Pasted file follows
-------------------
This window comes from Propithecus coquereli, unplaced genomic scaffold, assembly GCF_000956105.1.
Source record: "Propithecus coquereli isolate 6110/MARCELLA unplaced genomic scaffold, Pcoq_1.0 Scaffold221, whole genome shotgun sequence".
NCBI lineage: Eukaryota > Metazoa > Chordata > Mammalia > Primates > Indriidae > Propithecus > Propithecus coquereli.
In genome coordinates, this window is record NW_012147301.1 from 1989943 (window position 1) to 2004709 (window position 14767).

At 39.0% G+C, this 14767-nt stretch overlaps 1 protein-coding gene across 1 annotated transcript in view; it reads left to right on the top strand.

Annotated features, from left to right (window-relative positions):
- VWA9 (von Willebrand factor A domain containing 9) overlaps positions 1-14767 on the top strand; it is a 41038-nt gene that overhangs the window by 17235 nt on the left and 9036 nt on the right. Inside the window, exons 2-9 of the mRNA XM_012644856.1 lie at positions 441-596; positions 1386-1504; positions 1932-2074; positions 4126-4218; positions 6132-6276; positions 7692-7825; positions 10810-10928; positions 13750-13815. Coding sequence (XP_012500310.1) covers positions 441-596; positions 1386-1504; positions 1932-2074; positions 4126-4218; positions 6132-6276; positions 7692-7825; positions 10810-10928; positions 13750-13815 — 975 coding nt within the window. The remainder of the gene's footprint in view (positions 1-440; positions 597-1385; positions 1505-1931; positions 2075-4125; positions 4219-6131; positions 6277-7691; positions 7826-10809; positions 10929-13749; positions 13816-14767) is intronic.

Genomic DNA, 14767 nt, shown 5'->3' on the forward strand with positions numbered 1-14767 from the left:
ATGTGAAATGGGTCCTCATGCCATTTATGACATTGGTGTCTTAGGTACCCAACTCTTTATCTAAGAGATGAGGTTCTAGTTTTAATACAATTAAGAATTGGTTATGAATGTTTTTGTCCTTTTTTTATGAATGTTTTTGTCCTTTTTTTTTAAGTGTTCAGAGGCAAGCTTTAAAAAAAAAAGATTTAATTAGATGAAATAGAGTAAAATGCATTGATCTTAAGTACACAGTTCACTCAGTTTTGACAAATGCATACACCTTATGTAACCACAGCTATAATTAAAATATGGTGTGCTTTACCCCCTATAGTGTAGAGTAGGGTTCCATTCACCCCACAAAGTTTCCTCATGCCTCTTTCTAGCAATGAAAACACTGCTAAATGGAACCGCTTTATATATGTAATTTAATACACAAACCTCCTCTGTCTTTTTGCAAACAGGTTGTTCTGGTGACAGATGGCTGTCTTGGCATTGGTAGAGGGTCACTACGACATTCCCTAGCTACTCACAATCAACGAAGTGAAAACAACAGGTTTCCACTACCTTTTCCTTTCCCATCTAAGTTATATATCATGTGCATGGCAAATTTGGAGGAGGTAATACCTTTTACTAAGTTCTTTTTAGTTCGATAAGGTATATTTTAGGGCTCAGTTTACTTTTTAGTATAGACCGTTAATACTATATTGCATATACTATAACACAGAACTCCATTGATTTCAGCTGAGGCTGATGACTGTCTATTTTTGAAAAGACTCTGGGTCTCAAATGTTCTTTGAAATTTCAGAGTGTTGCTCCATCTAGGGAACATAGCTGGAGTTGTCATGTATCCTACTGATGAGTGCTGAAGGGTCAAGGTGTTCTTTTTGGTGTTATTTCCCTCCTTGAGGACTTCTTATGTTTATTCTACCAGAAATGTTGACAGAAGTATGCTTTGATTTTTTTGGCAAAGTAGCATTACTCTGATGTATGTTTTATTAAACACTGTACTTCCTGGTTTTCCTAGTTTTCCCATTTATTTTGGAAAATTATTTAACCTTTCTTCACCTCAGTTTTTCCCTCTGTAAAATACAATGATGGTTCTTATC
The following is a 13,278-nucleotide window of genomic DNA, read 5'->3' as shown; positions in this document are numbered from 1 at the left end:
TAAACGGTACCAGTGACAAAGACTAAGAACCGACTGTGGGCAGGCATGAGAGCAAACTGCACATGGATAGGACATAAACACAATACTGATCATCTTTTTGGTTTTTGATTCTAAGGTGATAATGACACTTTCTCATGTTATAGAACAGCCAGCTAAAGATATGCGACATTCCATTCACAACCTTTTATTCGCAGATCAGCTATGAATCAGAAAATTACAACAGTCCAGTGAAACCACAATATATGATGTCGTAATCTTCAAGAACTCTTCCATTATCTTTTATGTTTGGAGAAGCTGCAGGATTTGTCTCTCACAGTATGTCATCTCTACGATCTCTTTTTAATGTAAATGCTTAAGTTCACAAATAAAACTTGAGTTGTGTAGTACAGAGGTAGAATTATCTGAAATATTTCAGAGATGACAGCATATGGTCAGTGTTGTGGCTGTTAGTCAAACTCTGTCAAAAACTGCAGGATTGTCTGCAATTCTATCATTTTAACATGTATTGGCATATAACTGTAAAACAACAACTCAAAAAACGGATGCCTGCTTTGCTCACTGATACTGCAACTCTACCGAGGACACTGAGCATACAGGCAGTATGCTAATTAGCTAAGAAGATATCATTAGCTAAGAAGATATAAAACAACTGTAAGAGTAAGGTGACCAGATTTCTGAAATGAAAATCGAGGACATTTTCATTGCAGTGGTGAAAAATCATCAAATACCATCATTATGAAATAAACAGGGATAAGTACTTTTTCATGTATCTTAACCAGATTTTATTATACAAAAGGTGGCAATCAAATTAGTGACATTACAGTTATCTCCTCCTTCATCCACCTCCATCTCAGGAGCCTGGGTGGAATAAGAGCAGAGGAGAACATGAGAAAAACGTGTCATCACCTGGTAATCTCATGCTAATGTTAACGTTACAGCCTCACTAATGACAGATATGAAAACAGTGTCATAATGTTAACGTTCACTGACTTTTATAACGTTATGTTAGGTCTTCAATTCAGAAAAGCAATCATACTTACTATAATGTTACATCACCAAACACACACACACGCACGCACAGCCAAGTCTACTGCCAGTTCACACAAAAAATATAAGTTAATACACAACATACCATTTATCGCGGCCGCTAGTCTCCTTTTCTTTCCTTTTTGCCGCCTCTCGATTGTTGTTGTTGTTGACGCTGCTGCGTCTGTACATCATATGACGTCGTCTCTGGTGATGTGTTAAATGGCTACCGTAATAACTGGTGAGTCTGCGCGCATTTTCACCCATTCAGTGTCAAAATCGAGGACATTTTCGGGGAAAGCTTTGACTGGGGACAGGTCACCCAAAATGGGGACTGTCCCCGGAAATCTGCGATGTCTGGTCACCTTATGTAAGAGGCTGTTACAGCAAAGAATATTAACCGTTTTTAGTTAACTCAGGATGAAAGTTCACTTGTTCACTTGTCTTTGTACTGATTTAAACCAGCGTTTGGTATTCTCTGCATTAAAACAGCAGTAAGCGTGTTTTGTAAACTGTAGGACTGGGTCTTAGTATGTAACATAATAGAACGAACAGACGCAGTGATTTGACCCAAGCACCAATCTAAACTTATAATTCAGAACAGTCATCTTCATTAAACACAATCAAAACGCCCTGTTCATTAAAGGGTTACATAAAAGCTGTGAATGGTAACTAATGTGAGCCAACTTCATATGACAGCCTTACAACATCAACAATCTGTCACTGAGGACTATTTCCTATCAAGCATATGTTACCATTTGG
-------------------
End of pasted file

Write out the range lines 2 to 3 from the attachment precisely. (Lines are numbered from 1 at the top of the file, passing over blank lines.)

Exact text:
Source record: "Propithecus coquereli isolate 6110/MARCELLA unplaced genomic scaffold, Pcoq_1.0 Scaffold221, whole genome shotgun sequence".
NCBI lineage: Eukaryota > Metazoa > Chordata > Mammalia > Primates > Indriidae > Propithecus > Propithecus coquereli.